I recently met with a senior sales professional at a global software company and while we were talking about using content to advance sales, he told me a story from his first sales job. 

In the "pre-internet" era, the company was selling  through a telesales campaign where, after a prospect was spoken to and needs established, a brochure or set of brochures was sent as a next step to move the prospect through the purchasing process. The brochures were kept in stacks on the salespeople's desks. 

Apparently the story-teller's boss would come into the office and move from desk to desk, measuring the stacks of brochures with a ruler, perhaps for dramatic effect but mainly in an attempt to make the point that "the brochures are valueless sitting on your desks, they need to be on the desks of your prospects".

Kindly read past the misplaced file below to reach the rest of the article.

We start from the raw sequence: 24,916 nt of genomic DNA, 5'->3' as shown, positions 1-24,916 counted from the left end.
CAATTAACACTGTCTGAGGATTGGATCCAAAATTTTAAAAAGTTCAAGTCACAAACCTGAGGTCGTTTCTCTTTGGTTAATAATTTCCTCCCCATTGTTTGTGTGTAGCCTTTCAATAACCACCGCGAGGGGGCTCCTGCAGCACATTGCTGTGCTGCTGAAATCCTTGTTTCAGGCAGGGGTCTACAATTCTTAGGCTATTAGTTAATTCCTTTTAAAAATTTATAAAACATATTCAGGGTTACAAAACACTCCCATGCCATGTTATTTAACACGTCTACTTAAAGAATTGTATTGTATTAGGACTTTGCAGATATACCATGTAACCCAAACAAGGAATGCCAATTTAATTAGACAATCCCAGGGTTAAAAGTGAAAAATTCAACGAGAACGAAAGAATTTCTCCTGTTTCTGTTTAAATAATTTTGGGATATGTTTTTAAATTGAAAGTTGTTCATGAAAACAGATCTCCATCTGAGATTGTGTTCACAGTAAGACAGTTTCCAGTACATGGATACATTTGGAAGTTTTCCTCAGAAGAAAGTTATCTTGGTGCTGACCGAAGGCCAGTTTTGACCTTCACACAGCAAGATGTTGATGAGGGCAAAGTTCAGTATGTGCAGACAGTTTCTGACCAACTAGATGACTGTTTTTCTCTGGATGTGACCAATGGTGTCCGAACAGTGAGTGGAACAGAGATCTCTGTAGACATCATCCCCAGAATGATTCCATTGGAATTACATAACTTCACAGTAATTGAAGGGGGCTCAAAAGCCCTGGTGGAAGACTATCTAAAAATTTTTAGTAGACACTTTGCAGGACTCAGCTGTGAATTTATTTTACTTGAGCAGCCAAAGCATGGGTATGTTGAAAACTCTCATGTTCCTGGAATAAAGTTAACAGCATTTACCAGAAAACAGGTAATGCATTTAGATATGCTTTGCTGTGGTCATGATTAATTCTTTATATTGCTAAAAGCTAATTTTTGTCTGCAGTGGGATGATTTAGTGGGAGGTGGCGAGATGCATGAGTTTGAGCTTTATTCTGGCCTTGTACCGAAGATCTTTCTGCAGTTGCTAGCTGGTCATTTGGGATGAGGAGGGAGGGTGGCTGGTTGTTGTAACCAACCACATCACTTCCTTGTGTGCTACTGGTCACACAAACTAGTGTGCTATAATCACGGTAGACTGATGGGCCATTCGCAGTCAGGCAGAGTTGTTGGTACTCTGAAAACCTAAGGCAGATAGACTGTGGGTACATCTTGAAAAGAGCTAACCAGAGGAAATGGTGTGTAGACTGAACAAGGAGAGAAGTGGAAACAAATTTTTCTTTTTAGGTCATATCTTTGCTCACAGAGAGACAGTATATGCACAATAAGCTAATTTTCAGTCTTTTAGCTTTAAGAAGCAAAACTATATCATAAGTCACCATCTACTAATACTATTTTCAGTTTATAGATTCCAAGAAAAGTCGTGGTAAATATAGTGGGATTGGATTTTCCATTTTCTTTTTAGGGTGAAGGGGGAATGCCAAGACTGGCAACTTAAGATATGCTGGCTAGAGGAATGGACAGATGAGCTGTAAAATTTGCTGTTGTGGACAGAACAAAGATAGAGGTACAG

The point remains just as valid today as it was back then, creating beautiful marketing materials is pointless if they are not read by prospects. 

However, there is a second important point in the story. The brochures were not sent out to the call-list prior to the conversation with the salesperson, they were sent afterwards with a personal note. This is an important part of content distribution that is overlooked in many marketing-automation campaigns. For high-value consultative sales, content distribution cannot only be automated, it needs to be genuinely personal, thoughtful and relevant.